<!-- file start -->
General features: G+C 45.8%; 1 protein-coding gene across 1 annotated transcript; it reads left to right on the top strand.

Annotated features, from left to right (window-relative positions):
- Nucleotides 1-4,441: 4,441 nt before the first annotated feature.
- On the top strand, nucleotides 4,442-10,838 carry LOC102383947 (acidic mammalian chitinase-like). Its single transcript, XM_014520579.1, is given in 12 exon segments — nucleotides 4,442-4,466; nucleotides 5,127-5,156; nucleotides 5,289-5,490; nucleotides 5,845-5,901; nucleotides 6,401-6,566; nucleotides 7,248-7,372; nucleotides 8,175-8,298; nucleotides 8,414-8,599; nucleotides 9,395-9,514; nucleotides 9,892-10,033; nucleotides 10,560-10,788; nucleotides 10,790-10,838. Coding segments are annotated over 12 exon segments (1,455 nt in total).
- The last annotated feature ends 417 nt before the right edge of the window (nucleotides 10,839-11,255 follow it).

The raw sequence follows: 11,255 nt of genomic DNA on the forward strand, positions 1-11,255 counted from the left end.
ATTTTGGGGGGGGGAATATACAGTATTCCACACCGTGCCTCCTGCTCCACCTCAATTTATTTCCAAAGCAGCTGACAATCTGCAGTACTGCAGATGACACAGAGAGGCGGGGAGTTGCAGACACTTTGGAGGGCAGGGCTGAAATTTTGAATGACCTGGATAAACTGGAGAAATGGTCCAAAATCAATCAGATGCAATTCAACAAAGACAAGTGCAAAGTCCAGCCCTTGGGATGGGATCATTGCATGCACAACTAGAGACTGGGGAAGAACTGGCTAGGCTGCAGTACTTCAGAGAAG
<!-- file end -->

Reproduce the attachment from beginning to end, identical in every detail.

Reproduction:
General features: G+C 45.8%; 1 protein-coding gene across 1 annotated transcript; it reads left to right on the top strand.

Annotated features, from left to right (window-relative positions):
- Nucleotides 1-4,441: 4,441 nt before the first annotated feature.
- On the top strand, nucleotides 4,442-10,838 carry LOC102383947 (acidic mammalian chitinase-like). Its single transcript, XM_014520579.1, is given in 12 exon segments — nucleotides 4,442-4,466; nucleotides 5,127-5,156; nucleotides 5,289-5,490; nucleotides 5,845-5,901; nucleotides 6,401-6,566; nucleotides 7,248-7,372; nucleotides 8,175-8,298; nucleotides 8,414-8,599; nucleotides 9,395-9,514; nucleotides 9,892-10,033; nucleotides 10,560-10,788; nucleotides 10,790-10,838. Coding segments are annotated over 12 exon segments (1,455 nt in total).
- The last annotated feature ends 417 nt before the right edge of the window (nucleotides 10,839-11,255 follow it).

The raw sequence follows: 11,255 nt of genomic DNA on the forward strand, positions 1-11,255 counted from the left end.
ATTTTGGGGGGGGGAATATACAGTATTCCACACCGTGCCTCCTGCTCCACCTCAATTTATTTCCAAAGCAGCTGACAATCTGCAGTACTGCAGATGACACAGAGAGGCGGGGAGTTGCAGACACTTTGGAGGGCAGGGCTGAAATTTTGAATGACCTGGATAAACTGGAGAAATGGTCCAAAATCAATCAGATGCAATTCAACAAAGACAAGTGCAAAGTCCAGCCCTTGGGATGGGATCATTGCATGCACAACTAGAGACTGGGGAAGAACTGGCTAGGCTGCAGTACTTCAGAGAAG